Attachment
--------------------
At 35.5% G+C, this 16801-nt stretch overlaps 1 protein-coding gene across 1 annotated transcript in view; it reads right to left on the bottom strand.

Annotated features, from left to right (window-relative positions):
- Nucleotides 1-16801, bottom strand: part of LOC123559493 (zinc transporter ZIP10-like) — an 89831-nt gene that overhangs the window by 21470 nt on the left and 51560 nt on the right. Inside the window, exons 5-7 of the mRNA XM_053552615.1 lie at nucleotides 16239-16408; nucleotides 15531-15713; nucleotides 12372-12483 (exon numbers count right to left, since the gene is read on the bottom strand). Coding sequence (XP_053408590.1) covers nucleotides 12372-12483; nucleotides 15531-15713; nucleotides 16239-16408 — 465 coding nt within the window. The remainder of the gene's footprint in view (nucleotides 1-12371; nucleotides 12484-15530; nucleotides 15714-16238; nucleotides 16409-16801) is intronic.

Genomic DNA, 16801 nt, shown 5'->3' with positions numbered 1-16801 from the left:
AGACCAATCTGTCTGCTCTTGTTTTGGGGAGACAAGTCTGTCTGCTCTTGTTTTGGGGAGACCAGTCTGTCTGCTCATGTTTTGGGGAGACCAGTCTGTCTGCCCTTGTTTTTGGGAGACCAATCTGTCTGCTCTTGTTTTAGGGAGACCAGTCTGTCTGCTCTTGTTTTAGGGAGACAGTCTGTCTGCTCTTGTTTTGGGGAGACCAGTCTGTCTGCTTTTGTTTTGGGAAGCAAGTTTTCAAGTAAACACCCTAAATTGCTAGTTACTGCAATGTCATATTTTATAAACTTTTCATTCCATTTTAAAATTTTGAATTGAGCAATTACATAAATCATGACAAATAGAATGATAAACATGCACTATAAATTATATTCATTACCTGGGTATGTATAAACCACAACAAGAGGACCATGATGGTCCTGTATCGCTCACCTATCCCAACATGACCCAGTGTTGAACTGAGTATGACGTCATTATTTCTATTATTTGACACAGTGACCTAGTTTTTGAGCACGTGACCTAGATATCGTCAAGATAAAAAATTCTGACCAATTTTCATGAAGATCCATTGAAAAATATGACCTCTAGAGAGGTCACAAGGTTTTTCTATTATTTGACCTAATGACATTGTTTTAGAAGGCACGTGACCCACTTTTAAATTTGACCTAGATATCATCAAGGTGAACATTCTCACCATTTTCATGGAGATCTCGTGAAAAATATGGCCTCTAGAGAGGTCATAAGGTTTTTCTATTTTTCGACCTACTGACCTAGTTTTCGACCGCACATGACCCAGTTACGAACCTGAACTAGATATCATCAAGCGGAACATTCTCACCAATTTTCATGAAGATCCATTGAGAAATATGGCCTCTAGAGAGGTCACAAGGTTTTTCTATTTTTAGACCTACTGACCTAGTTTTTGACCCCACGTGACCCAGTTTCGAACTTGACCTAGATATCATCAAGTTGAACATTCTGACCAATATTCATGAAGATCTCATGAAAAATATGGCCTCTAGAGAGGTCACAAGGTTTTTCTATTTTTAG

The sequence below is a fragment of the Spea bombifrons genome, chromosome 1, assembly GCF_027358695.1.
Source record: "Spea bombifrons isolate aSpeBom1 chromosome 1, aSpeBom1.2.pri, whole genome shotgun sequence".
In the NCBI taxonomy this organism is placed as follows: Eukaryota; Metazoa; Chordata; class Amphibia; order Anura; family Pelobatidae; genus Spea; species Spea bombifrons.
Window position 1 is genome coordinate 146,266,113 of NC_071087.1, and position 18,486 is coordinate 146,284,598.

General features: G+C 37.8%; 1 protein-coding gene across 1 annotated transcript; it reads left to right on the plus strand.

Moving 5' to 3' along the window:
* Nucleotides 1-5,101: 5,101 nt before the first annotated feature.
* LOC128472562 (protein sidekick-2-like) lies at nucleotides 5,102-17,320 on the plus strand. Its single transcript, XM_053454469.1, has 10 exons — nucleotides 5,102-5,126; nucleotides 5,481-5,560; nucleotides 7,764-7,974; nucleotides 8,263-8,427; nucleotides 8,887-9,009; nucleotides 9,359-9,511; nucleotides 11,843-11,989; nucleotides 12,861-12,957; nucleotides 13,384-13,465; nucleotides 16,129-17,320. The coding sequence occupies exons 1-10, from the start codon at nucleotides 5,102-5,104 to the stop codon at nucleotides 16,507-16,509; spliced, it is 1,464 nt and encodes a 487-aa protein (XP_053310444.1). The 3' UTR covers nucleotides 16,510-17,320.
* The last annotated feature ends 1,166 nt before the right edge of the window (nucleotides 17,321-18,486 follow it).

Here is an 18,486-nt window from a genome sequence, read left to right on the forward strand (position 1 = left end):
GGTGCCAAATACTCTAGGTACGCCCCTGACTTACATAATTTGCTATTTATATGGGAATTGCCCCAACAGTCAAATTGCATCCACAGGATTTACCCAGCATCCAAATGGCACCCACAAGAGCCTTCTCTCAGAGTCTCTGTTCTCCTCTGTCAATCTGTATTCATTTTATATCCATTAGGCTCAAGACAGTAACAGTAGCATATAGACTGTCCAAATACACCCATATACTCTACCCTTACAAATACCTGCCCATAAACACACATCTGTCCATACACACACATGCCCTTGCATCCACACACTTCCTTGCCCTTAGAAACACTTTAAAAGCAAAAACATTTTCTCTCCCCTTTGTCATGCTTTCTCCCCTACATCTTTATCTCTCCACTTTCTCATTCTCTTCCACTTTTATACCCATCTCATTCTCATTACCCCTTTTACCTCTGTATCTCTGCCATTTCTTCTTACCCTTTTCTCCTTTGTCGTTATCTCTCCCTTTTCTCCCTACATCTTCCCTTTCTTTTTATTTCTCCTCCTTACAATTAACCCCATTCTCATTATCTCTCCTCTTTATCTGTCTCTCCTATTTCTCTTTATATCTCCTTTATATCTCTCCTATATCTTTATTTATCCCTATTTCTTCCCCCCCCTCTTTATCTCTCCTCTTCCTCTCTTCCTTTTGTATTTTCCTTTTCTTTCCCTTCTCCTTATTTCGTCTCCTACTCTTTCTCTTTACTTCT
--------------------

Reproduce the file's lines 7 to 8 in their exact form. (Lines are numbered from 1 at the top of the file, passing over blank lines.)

Source record: "Spea bombifrons isolate aSpeBom1 chromosome 1, aSpeBom1.2.pri, whole genome shotgun sequence".
In the NCBI taxonomy this organism is placed as follows: Eukaryota; Metazoa; Chordata; class Amphibia; order Anura; family Pelobatidae; genus Spea; species Spea bombifrons.